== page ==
The Florida Legislature, the lawmaking branch of the state government, will begin its 60-day regular session next Tuesday. The session will end on March 8, unless extended by a joint resolution. During this time, 160 legislators, composed of 40 senators and 120 representatives, will debate and vote on hundreds of bills that affect the lives of millions of Floridians.
House Speaker Paul Renner has said his priorities for the 2024 session would include an increase in the number of health care providers in the state, improve access to mental health care, and to begin conversations that will ensure Florida’s independence in energy, pharmaceuticals, and food.
What are the Key Issues?
The 2024 legislative session is expected to be a busy and contentious one, as lawmakers tackle a range of issues that affect the state and its residents. These are largely issues that have festered for years under Republican majorities in the legislature and Republican governors since 1999.
Some of the key issues that will likely dominate the agenda are:
Abortion: After passing a six-week abortion ban in 2023, Republican lawmakers and Governor Ron DeSantis are facing legal challenges from pro-choice groups and the federal government. The bill, which would ban abortions after a fetal heartbeat is detected, is one of the most restrictive in the nation and could trigger a Supreme Court review. The bill includes some very limited exceptions for rape or incest, which are only valid if the fetus is not more than 15 weeks, and the woman provides a restraining order or police report. It also requires parental consent for minors and mandatory counseling for women seeking abortions. Of note, a Florida Atlantic University poll in May 2022 found that 67% of Floridians supported legalized abortion in most or all cases, and a University of North Florida poll in November 2023 found that 62% of Florida voters would support a proposed constitutional amendment to protect abortion rights. This is why Republican lawmakers are trying to make it harder for constitutional amendments to pass by raising the threshold from 60% to two-thirds (66.66%, repeating of course).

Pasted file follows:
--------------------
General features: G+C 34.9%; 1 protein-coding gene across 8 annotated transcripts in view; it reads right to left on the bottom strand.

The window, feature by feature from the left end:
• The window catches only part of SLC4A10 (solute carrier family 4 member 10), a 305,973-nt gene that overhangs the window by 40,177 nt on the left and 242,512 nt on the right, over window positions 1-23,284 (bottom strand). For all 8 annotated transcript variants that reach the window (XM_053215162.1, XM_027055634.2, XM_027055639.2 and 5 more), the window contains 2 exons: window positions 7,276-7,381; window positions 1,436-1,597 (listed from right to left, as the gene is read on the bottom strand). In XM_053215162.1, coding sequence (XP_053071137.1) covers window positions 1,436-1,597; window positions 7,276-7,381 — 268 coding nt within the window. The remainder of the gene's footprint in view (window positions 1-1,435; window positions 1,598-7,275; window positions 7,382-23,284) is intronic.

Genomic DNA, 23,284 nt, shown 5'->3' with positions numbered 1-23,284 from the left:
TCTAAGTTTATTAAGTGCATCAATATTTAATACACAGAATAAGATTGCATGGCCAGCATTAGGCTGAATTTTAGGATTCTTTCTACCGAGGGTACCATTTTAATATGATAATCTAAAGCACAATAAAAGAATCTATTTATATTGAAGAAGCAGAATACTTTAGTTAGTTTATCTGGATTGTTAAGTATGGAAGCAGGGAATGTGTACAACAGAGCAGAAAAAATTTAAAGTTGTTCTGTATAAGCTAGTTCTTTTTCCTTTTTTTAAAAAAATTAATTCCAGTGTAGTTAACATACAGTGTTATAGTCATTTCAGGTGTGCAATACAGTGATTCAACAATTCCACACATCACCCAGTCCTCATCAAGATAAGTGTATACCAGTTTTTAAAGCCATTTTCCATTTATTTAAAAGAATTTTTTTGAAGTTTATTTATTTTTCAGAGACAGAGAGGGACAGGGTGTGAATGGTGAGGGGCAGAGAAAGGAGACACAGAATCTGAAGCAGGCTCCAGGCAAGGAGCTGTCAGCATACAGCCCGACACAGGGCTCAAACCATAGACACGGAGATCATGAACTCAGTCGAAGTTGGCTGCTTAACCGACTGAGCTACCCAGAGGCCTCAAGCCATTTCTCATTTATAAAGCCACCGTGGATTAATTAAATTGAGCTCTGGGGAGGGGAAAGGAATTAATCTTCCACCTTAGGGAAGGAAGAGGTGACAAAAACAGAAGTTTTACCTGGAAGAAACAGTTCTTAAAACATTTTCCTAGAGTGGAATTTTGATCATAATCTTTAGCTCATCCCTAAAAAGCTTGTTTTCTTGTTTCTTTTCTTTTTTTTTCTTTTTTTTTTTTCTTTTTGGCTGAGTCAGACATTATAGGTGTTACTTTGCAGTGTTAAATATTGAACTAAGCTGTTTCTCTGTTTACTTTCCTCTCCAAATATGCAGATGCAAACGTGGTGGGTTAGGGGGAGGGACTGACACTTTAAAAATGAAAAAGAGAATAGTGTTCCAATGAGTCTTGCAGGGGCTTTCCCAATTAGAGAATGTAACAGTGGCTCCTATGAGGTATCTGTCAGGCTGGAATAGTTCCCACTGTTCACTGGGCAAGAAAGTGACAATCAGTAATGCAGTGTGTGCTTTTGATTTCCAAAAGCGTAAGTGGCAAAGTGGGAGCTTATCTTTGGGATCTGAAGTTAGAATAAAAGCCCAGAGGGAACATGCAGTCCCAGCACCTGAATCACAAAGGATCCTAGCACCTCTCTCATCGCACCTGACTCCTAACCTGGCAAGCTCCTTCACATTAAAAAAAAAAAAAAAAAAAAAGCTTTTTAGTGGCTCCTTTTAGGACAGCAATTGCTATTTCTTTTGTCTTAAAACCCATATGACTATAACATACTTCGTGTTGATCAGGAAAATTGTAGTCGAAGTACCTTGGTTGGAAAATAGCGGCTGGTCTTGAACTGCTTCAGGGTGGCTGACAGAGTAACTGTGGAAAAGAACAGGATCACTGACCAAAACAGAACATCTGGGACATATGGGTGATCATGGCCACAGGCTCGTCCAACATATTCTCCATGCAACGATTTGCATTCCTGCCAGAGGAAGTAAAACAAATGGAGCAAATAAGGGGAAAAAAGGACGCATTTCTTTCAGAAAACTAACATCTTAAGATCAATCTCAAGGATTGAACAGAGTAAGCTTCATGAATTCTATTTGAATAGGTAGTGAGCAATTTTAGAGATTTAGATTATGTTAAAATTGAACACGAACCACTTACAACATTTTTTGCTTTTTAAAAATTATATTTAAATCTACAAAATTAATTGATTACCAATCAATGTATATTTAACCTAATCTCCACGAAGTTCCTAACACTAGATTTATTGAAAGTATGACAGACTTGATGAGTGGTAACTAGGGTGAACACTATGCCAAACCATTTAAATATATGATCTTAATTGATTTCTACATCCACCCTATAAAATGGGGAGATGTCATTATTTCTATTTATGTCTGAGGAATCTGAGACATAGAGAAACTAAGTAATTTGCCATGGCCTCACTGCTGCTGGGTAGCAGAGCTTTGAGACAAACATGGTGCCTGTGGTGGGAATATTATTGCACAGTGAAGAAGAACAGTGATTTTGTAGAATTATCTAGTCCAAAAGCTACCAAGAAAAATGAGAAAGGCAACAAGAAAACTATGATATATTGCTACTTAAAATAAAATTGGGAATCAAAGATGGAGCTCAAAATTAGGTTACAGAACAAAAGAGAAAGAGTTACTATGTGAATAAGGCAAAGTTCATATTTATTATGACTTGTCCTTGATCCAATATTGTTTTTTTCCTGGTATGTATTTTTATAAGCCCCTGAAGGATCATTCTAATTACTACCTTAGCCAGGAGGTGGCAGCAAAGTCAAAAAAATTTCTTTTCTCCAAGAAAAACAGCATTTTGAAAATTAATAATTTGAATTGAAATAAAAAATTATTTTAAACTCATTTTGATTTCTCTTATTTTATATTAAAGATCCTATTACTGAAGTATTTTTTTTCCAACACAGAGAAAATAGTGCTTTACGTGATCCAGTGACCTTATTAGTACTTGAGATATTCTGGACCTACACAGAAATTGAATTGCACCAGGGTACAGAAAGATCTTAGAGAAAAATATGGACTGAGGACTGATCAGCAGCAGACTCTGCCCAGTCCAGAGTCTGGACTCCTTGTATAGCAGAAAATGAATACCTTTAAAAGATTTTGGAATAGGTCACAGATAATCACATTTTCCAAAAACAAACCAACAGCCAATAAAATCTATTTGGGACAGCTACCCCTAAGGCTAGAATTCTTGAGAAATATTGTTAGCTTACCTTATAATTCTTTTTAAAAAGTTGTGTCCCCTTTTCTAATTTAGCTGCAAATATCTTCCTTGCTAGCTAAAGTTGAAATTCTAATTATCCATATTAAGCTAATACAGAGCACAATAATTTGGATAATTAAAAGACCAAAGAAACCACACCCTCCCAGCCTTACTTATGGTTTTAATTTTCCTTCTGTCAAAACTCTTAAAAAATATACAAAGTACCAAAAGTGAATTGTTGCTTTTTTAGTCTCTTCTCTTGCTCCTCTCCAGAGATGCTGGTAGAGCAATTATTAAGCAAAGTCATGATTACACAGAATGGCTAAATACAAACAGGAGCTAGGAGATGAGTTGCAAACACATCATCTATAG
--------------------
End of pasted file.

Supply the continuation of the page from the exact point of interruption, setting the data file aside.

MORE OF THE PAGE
Climate Change: Florida is one of the most vulnerable states to the effects of climate change, such as sea level rise, extreme weather, and biodiversity loss. Lawmakers are considering several bills that aim to address the environmental and economic impacts of climate change. While some, such as Representative Eskamani’s proposal to ban offshore drilling, promote renewable energy sources, and create a condominium windstorm pilot program are designed to assist working class Floridians, others tend to favor those with coastal properties. Credit where it’s due, Governor DeSantis has taken steps to harden Florida’s coastline against rising sea levels. As laudable as that is, he continues to reject the scientific consensus surrounding man-made global warming, which limits Florida’s ability to take needed measures. After all, Florida is the most vulnerable region of the world, after China, to climate disasters. As if to rub salt in the wound, Senate Republicans are supporting an “EV tax” that would require electric-vehicle owners to pay extra registration fees as more people convert to electric and hybrid vehicles.